Skip to content
Connect
Stories

What U.S. communities shouldn’t forget in the covid-19 state of emergency

President Donald Trump speaks during a news conference about the coronavirus in the Rose Garden of the White House, Friday, March 13, 2020, in Washington. (AP Photo/Evan Vucci)

The national state of emergency announced by President Donald J. Trump on Friday will give U.S. states and territories access to up to 50 billion dollars in funding to combat the effects of the COVID-19 pandemic. Trump has also made it easier for public health authorities to waive regulations that might impede providers’ ability to respond to the virus, and slapped a 30-day ban on travel from Europe.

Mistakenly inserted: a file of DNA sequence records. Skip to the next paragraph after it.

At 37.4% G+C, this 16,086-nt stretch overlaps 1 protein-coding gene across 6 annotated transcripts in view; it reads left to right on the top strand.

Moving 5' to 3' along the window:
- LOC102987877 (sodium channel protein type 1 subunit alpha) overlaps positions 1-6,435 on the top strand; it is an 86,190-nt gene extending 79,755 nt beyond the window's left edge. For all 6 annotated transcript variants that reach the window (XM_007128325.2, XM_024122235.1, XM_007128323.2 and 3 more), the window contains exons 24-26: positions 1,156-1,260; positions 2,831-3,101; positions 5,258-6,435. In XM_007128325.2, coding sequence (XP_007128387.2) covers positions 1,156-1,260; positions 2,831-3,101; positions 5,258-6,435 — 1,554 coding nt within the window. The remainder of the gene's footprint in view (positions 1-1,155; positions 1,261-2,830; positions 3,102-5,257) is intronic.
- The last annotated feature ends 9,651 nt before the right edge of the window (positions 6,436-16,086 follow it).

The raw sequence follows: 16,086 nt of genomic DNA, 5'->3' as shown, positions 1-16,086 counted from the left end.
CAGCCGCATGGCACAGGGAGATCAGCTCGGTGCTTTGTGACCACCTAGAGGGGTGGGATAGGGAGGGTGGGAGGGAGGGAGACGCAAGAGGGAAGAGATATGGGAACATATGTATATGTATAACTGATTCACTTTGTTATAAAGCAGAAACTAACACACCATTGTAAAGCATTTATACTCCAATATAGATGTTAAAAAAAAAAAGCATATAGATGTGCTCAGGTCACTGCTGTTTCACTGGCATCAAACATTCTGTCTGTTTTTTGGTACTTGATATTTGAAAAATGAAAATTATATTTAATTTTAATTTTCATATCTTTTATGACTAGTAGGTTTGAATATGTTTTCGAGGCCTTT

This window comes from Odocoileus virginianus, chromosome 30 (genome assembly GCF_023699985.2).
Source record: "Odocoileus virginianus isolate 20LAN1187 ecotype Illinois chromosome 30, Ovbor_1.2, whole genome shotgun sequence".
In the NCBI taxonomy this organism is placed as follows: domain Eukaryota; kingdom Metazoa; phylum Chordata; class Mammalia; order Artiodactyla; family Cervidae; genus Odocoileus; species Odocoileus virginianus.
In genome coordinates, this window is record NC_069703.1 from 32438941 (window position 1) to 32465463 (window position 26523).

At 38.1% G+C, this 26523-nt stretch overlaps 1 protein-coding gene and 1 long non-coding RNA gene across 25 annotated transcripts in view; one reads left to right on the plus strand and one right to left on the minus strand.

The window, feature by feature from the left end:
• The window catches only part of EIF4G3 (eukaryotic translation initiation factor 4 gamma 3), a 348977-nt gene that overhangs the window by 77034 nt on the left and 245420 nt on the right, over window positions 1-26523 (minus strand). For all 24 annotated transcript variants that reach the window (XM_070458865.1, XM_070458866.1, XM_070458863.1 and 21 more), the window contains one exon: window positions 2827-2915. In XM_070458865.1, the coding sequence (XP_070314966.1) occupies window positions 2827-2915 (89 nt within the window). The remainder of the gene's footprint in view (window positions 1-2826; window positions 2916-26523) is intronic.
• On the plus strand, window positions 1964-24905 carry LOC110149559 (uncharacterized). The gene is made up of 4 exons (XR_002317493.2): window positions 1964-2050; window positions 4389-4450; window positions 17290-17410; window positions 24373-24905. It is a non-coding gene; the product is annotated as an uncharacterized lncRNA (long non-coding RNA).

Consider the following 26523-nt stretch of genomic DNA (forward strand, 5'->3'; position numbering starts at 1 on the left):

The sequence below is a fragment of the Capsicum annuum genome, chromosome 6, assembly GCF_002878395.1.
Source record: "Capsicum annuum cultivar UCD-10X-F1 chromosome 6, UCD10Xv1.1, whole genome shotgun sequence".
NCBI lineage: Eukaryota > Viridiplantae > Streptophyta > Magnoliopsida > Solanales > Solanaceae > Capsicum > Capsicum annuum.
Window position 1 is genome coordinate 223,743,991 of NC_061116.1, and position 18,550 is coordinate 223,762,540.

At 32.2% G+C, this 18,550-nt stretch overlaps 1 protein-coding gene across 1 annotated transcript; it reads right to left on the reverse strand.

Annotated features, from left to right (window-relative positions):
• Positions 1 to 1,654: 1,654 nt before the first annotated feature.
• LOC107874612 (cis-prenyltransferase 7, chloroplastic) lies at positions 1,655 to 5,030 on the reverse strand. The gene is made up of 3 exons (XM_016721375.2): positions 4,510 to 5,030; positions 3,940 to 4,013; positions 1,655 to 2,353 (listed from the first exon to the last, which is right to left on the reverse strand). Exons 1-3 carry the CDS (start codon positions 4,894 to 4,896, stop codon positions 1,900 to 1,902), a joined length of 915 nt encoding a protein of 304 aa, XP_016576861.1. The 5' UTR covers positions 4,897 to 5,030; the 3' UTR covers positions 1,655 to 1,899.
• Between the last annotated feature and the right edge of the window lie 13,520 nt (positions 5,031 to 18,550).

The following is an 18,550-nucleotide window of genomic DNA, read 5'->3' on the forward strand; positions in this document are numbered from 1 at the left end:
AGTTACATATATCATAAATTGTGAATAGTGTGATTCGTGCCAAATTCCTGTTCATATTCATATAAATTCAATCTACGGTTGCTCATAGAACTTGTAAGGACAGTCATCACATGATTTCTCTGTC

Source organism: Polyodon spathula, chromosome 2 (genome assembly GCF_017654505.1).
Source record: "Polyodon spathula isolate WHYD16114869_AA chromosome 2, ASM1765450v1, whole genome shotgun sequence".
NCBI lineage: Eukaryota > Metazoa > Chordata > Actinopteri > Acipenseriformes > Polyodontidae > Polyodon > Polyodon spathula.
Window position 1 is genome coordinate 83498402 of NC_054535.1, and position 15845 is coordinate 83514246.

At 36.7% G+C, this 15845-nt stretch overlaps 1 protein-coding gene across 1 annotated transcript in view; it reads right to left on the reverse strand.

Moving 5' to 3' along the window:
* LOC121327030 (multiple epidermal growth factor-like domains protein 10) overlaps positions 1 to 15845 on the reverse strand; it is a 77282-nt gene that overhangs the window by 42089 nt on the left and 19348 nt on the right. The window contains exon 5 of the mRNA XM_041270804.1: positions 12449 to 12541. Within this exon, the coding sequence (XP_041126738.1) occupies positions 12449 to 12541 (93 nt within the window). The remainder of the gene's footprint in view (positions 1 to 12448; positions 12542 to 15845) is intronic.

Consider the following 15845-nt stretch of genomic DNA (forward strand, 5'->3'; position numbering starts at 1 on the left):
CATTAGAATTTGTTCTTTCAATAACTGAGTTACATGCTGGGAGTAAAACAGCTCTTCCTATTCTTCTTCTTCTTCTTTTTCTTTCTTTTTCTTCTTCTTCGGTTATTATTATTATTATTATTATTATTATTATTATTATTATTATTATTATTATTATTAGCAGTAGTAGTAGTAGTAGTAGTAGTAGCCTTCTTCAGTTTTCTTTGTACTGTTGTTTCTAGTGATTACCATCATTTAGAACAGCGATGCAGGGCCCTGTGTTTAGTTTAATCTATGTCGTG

But these efforts aren’t just too late to prevent the rapid spread of the disease first discovered in Wuhan, China, in 2019, says Daniel Aldrich, who directs the security and resilience studies program at Northeastern.

Continue reading at News@Northeastern. 

More Stories

Rally in Lisbon in rejection of Masha Amini's death - 23 Sept 2022

Protests raging across Iran show ‘solidarity’ and anger against regime, Northeastern experts say

09.28.2022
ADVANCE FOR MONDAY AUG. 22 - In this Aug. 5, 2016 photo, Movie reels and old films left over from the Old Texas Theater's years as a movie house sit on display in a cabinet within the Ballinger venue in Ballinger, Texas. Things have been up and down for the Old Texas Theater over the years. Now, the venue is coming back once again.

Northeastern professor uncovers oldest Japanese American film

09.28.2022
Hurricane Ian/Fiona

As Ian batters Florida, Puerto Ricans fear being forgotten

09.29.22
In the News